It was supposed to be fun: a Tae Kwon Do class for 7-year-olds, meeting twice a week.
But for Brigid, Kristina Jorgensen Harrigan’s young daughter, the experience was miserable.
“She would come home crying that it was too loud in the gym and that she felt really hot afterward,” Harrigan remembers. “That was how she described the headaches she was getting.”
She didn’t realize it then but Harrigan, a mother of four from Louisville, Ky., says she now knows that those headaches and other health problems facing her daughter, including speech difficulties, were caused by a little known neurological condition called a Chiari Malformation — a disorder in which part of the brain descends out of the skull. This structural defect can block the flow of cerebrospinal fluid that cushions the brain and the spinal cord.
Brigid, now 11, had to undergo two separate surgeries to remove parts of her skull and suffered serious complications afterward, including a mild stroke. Not long before Brigid’s first surgery, one of her sisters — Brigid is a triplet — was also diagnosed with a Chiari Malformation but her condition doesn’t yet require treatment.
“We are keeping our fingers crossed that this will be it as far as surgeries go,” Harrigan said. “Unfortunately there is no guarantee.”
Estimated to affect at least one in a thousand people, Chiari Malformations are often congenital, though diagnoses of the condition typically don’t happen until years or even decades after birth. The condition is more common than the neurodegenerative disease ALS and with ALS awareness at an all-time high thanks to this summer’s wildly successful ALS Ice Bucket Challenge, those suffering from Chiari Malformations and their families hope the spotlight will widen to include other neurological disorders like Chiari.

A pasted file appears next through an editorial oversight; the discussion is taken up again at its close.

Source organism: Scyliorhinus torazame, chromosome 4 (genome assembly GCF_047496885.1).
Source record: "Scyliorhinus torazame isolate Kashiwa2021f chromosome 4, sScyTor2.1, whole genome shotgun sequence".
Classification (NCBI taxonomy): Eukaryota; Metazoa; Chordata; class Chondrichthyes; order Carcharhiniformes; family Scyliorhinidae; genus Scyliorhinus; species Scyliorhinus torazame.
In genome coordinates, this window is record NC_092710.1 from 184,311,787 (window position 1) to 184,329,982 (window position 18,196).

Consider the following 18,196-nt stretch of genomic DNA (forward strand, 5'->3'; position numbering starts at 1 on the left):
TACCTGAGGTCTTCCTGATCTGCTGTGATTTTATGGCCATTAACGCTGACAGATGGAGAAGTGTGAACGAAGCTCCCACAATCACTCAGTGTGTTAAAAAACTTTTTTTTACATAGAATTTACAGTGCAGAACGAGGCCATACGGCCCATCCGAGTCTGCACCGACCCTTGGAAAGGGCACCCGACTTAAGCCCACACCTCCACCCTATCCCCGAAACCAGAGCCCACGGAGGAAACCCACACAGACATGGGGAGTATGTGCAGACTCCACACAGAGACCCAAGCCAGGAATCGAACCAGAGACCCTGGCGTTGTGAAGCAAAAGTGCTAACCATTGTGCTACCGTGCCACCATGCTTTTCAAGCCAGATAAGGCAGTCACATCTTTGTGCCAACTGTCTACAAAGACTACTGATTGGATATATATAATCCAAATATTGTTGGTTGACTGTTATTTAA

On Sept. 20, thousands are expected to take part in the seventh annual Conquer Chiari Walk Across America to raise money for research. Organized walks are taking place in 77 locations in 41 states.
“I hope the money raised is used to make more people aware of what a Chiari is,” Harrigan said. “Even most doctors have no idea what it is or what to look for.”
Harrigan, unfortunately, has had experience with doctors clueless about Chiari Malformations. A decade ago, after she experienced severe headaches of her own, her doctor ordered an MRI.
“The only thing the doctor told me back then was that ‘my brain dipped down a bit on my spinal column but that shouldn’t be causing your headaches,'” she said.
After everything that happened with Brigid, Harrigan began to suspect that she, too, had the condition. This past summer, she received an official diagnosis — she does have a Chiari Malformation like her daughters and her symptoms have been getting worse: hand and feet tingling, difficulty swallowing, and poor balance.
“At first I was completely relieved that someone finally listened to me and I have an answer. That I’m not crazy,” Harrigan said. “Now it’s hitting pretty hard. The fear that even if I had surgery, my symptoms may never go away.”
Brigid, at least, is doing well, though she does still get occasional Chiari-related headaches and must take care to avoid certain activities, including gymnastics, diving, and contact sports.
Her daughter, Harrinan said, is an amazing kid who “handled all that pain in the most positive way possible.”
“Brigid,” she said, “is my hero.”
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